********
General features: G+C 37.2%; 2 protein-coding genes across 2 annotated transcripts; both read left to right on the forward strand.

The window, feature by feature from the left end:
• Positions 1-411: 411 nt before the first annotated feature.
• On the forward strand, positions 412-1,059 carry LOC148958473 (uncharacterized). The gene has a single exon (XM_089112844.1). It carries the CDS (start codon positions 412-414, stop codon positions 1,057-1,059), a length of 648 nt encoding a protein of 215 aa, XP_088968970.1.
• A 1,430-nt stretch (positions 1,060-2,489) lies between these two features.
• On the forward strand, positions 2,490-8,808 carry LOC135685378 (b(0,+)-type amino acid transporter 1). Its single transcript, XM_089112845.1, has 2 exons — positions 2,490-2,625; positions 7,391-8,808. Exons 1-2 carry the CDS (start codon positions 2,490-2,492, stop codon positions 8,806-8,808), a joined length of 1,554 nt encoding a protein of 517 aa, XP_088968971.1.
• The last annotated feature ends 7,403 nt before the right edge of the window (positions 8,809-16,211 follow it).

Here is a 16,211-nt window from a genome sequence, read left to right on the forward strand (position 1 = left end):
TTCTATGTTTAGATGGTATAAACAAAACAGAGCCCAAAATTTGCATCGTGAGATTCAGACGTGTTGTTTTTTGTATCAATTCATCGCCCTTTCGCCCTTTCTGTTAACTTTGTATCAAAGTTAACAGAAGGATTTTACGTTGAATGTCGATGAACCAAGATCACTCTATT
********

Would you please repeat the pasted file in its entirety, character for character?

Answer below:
General features: G+C 37.2%; 2 protein-coding genes across 2 annotated transcripts; both read left to right on the forward strand.

The window, feature by feature from the left end:
• Positions 1-411: 411 nt before the first annotated feature.
• On the forward strand, positions 412-1,059 carry LOC148958473 (uncharacterized). The gene has a single exon (XM_089112844.1). It carries the CDS (start codon positions 412-414, stop codon positions 1,057-1,059), a length of 648 nt encoding a protein of 215 aa, XP_088968970.1.
• A 1,430-nt stretch (positions 1,060-2,489) lies between these two features.
• On the forward strand, positions 2,490-8,808 carry LOC135685378 (b(0,+)-type amino acid transporter 1). Its single transcript, XM_089112845.1, has 2 exons — positions 2,490-2,625; positions 7,391-8,808. Exons 1-2 carry the CDS (start codon positions 2,490-2,492, stop codon positions 8,806-8,808), a joined length of 1,554 nt encoding a protein of 517 aa, XP_088968971.1.
• The last annotated feature ends 7,403 nt before the right edge of the window (positions 8,809-16,211 follow it).

Here is a 16,211-nt window from a genome sequence, read left to right on the forward strand (position 1 = left end):
TTCTATGTTTAGATGGTATAAACAAAACAGAGCCCAAAATTTGCATCGTGAGATTCAGACGTGTTGTTTTTTGTATCAATTCATCGCCCTTTCGCCCTTTCTGTTAACTTTGTATCAAAGTTAACAGAAGGATTTTACGTTGAATGTCGATGAACCAAGATCACTCTATT